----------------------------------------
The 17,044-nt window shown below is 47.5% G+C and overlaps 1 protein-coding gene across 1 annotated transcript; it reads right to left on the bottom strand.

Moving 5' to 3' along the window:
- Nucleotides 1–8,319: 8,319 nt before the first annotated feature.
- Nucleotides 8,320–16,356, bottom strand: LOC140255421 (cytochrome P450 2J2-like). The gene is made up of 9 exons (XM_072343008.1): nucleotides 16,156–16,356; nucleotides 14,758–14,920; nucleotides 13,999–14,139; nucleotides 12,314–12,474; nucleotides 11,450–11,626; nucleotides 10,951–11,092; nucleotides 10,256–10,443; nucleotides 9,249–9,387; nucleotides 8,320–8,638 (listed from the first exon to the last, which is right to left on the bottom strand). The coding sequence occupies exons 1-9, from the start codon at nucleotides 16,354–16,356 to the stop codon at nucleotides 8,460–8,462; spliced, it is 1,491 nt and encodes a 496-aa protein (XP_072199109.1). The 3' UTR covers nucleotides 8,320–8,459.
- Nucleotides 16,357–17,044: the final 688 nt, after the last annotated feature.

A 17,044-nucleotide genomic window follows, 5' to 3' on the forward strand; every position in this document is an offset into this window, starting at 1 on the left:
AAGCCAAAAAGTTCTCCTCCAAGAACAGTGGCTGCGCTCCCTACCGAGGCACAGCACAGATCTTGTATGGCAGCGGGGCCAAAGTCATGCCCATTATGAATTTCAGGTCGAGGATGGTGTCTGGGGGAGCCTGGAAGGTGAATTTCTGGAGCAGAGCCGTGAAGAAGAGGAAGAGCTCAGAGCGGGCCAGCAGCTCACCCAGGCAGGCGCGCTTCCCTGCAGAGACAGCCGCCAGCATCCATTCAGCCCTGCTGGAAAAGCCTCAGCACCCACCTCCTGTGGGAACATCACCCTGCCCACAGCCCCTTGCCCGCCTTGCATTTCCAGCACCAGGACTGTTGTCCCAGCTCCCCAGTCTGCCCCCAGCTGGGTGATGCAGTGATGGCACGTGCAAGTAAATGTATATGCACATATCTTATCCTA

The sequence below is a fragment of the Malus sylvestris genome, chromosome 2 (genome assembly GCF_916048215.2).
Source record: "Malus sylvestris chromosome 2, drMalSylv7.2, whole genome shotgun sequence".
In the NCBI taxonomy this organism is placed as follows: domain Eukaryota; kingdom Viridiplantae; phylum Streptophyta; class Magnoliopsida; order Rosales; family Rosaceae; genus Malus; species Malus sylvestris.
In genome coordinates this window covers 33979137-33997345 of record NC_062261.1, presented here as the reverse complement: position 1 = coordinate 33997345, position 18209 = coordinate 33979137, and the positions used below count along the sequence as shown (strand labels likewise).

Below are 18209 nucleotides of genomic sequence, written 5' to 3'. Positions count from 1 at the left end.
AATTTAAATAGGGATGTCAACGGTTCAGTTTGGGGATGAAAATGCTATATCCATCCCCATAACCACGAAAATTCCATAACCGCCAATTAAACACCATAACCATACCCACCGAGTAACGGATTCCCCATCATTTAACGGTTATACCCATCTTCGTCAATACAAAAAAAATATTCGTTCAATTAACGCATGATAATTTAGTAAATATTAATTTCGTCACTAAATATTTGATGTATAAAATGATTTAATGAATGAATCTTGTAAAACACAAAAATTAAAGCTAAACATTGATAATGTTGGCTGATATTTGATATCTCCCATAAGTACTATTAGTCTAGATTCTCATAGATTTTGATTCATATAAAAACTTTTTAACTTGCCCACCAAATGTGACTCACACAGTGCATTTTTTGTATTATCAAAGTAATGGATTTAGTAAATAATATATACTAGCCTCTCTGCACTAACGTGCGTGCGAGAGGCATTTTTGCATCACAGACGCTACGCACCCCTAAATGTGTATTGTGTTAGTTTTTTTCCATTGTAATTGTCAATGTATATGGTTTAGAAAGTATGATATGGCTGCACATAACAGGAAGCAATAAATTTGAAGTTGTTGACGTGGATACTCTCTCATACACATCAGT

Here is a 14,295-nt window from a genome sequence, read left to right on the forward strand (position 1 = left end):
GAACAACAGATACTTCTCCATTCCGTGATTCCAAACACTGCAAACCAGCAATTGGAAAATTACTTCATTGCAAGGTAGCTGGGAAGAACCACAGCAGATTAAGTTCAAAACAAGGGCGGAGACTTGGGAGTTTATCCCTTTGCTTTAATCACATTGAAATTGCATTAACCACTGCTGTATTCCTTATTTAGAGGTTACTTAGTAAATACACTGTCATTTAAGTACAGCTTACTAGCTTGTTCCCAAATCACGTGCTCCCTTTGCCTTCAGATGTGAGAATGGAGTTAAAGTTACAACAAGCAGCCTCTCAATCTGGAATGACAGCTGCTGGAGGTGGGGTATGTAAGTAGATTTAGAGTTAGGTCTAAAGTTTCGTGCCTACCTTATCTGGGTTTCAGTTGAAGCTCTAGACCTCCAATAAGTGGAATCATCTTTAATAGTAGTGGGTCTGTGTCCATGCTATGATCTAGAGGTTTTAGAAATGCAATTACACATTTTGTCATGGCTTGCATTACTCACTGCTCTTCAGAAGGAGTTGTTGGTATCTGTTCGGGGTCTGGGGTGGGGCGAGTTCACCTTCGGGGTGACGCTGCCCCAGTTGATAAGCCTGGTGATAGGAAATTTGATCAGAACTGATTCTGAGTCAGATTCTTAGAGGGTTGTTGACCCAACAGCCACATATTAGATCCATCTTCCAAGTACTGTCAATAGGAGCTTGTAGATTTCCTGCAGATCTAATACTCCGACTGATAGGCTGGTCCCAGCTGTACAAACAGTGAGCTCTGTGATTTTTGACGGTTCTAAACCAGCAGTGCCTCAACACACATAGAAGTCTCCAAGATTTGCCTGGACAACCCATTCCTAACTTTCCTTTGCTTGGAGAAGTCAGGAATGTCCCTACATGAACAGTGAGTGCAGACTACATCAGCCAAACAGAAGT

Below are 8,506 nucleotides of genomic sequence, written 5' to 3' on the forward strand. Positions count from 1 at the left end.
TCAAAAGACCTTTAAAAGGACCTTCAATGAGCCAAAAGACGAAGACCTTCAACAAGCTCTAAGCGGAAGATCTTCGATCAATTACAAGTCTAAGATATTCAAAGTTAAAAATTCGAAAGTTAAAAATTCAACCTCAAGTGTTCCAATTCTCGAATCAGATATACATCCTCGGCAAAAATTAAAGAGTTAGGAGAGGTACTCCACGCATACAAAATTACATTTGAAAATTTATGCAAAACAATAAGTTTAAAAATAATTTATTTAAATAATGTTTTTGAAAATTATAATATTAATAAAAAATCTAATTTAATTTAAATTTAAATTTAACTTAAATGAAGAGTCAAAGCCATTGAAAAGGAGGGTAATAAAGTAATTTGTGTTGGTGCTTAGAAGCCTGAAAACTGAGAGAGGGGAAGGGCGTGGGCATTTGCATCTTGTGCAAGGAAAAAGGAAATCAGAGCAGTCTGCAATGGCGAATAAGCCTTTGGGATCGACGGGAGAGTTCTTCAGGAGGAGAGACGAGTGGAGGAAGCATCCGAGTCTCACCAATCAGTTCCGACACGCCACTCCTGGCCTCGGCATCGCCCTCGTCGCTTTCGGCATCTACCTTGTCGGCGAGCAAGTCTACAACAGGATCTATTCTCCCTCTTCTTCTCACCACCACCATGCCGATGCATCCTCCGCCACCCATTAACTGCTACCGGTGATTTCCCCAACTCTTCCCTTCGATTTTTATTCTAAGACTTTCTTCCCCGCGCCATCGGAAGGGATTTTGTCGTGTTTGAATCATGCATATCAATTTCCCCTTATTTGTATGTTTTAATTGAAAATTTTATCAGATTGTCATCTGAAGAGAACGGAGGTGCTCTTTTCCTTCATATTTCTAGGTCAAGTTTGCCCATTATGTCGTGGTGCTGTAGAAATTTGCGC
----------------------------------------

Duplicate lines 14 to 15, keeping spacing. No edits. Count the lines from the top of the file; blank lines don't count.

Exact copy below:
Here is a 14,295-nt window from a genome sequence, read left to right on the forward strand (position 1 = left end):
GAACAACAGATACTTCTCCATTCCGTGATTCCAAACACTGCAAACCAGCAATTGGAAAATTACTTCATTGCAAGGTAGCTGGGAAGAACCACAGCAGATTAAGTTCAAAACAAGGGCGGAGACTTGGGAGTTTATCCCTTTGCTTTAATCACATTGAAATTGCATTAACCACTGCTGTATTCCTTATTTAGAGGTTACTTAGTAAATACACTGTCATTTAAGTACAGCTTACTAGCTTGTTCCCAAATCACGTGCTCCCTTTGCCTTCAGATGTGAGAATGGAGTTAAAGTTACAACAAGCAGCCTCTCAATCTGGAATGACAGCTGCTGGAGGTGGGGTATGTAAGTAGATTTAGAGTTAGGTCTAAAGTTTCGTGCCTACCTTATCTGGGTTTCAGTTGAAGCTCTAGACCTCCAATAAGTGGAATCATCTTTAATAGTAGTGGGTCTGTGTCCATGCTATGATCTAGAGGTTTTAGAAATGCAATTACACATTTTGTCATGGCTTGCATTACTCACTGCTCTTCAGAAGGAGTTGTTGGTATCTGTTCGGGGTCTGGGGTGGGGCGAGTTCACCTTCGGGGTGACGCTGCCCCAGTTGATAAGCCTGGTGATAGGAAATTTGATCAGAACTGATTCTGAGTCAGATTCTTAGAGGGTTGTTGACCCAACAGCCACATATTAGATCCATCTTCCAAGTACTGTCAATAGGAGCTTGTAGATTTCCTGCAGATCTAATACTCCGACTGATAGGCTGGTCCCAGCTGTACAAACAGTGAGCTCTGTGATTTTTGACGGTTCTAAACCAGCAGTGCCTCAACACACATAGAAGTCTCCAAGATTTGCCTGGACAACCCATTCCTAACTTTCCTTTGCTTGGAGAAGTCAGGAATGTCCCTACATGAACAGTGAGTGCAGACTACATCAGCCAAACAGAAGT